Colin Smyth MSP
South Scotland MSP Colin Smyth has praised campaigners for securing a “reprieve” until next year for the 101 bus service between Dumfries and Edinburgh – but called for local bus services to be brought under public ownership.
The local MSP was speaking at a packed public meeting along with the local councillors for the area in Biggar Municipal Hall last night (20 July) organised by Stand up for Our Buses.
The MSP told the meeting that protests against the plan to end the service when the current contract runs out in August had clearly led to a last minute deal between bus operators and local Transport Agencies to save the service until March- but warned that the hard work started now in developing a viable alternative given that the tender tabled by a bus operator to run the service over the next few years was 86% higher than the present contract so was financially unviable.
Colin Smyth told the meeting,” Thanks to passenger power we have been able to secure a stay of execution for the 101 service- but the hard work starts now. The tender bid makes it unlikely that the status quo in the long term. We need to work with the local Transport Agencies and Councils to come up with a plan B because we know this will be just one contract that will come to end in the next few months and at a time council budgets are being cut, there is no way they will be able to afford new contracts double the current price”.
“One possible alternative would be a service between Abington Services and Edinburgh that linked with the current X74 Dumfries to Glasgow bus. This would have the disadvantage of passengers from Dumfries changing at Abington but the advantage that there could be far more services. The X74 runs every hour from Dumfries and stops at Abington but there are just four buses a day from Dumfries to Edinburgh compared to a dozen from Biggar to Edinburgh. If the Biggar services started at Abington and were timed to meet the X74 bus you could triple the services from Dumfries. However, it was vital that Transport Agencies and councils properly consult passengers between now and March to get a viable option that meets people’s needs and maintains bus links between communities on this route and our capital city.”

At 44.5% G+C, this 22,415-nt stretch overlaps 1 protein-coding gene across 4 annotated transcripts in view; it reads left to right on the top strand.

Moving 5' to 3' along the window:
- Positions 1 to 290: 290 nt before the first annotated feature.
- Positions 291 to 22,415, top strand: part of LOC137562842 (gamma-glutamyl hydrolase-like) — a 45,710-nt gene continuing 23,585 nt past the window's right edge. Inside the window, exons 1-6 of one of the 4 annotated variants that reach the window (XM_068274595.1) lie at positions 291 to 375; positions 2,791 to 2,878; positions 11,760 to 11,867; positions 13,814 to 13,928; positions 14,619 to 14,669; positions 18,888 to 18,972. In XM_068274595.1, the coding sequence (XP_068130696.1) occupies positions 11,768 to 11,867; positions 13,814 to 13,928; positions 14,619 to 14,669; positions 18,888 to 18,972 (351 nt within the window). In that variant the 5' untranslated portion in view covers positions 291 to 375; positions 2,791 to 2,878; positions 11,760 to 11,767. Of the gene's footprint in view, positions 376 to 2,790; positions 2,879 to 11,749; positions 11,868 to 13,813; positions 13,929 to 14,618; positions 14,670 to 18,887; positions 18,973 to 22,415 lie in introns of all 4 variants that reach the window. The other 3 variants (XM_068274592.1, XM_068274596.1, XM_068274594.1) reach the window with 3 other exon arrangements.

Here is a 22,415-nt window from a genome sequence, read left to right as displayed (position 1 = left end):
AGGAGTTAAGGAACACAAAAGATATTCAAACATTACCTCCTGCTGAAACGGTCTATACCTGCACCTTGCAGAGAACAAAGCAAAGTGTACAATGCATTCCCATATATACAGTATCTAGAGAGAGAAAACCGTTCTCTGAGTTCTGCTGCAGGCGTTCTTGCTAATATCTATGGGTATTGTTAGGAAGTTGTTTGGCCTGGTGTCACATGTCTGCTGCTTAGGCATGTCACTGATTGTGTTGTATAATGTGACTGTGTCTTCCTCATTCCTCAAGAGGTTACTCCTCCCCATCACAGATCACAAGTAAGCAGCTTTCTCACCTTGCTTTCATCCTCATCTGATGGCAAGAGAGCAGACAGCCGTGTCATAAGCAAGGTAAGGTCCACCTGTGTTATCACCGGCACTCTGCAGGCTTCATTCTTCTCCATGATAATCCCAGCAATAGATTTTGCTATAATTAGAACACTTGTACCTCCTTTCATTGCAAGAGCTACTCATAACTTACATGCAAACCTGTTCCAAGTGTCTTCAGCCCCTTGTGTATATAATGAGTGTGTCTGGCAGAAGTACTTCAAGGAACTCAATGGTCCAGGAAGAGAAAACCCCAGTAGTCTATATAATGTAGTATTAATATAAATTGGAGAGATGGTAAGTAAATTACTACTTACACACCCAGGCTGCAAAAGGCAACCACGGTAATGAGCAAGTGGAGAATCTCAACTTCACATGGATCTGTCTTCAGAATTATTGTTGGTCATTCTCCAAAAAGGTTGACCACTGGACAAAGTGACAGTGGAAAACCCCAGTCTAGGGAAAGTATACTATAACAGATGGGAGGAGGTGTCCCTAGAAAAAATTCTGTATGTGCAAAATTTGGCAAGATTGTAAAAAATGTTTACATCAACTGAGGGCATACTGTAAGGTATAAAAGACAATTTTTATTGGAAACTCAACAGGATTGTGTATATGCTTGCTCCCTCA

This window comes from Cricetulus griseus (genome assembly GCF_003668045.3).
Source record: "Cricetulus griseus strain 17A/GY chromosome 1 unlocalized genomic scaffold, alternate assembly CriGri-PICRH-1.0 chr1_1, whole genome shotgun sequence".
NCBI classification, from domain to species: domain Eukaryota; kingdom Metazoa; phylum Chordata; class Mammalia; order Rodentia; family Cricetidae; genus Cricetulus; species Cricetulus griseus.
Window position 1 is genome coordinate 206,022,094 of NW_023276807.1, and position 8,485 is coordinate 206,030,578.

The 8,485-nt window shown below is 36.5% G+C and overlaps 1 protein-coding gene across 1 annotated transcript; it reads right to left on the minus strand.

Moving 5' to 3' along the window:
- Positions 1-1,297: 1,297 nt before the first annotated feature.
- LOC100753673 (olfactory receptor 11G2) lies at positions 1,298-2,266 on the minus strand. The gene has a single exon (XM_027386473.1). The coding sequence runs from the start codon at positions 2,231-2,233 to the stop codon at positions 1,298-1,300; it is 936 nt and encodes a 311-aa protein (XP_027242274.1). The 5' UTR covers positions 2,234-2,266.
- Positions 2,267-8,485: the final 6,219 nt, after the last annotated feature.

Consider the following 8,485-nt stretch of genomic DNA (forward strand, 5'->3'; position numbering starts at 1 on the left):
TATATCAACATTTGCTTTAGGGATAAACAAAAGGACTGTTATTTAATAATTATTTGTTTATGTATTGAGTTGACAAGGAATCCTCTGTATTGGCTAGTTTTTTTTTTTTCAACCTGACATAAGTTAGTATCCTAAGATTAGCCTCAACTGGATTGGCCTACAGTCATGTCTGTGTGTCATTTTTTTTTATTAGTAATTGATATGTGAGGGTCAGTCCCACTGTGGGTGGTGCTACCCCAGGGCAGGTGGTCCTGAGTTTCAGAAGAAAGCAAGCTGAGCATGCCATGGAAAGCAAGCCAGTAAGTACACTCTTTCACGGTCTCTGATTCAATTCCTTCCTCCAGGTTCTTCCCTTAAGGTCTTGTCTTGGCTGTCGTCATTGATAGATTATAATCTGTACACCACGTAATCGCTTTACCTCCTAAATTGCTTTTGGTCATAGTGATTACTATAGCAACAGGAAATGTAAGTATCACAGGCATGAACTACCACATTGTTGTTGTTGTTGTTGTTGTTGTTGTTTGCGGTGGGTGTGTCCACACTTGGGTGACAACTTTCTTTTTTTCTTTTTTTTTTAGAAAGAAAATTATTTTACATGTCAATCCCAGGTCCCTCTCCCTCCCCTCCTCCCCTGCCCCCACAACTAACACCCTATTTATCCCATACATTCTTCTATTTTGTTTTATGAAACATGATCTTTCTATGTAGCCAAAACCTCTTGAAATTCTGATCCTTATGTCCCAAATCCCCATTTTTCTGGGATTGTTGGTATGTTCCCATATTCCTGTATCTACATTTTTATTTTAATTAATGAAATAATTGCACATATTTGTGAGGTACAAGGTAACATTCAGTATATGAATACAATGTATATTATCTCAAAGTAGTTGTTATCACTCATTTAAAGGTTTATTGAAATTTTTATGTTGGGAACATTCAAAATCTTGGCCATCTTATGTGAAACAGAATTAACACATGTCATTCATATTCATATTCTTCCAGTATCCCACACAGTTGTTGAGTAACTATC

“In the long term we cannot continue with a system that allows big bus companies, often with a monopoly in an area, to hold councils and Transport Agencies to ransom and ask for ridiculous sums of money to run services. Public transport is a public service and in my view like all public services should be publicly owned and run. Councils now have the powers to run their own bus services as a result of amendments I made to the Transport Act. The blockage is the Scottish Government who haven’t yet provided any funding for councils to do so. They need to understand the crisis our bus network faces, make funding available and allow councils to run buses direct or set up arms-length publicly owned bus firms so that we can have services that put passengers, not profits first.”
The current contract to run the 101 bus service runs out next month, and is subsidised by almost £300,000 from Strathclyde Partnership for Transport (SPT), South West of Scotland Transport Partnership (SWESTRANs) and Scottish Borders Council. Following a procurement process, tenders from bus firms came back 86% higher than the current service. This week the three partners agreed a deal in principle to continue to subsidise the service until at least December, with an option to extend to March 2023 to allow further time to consider future options.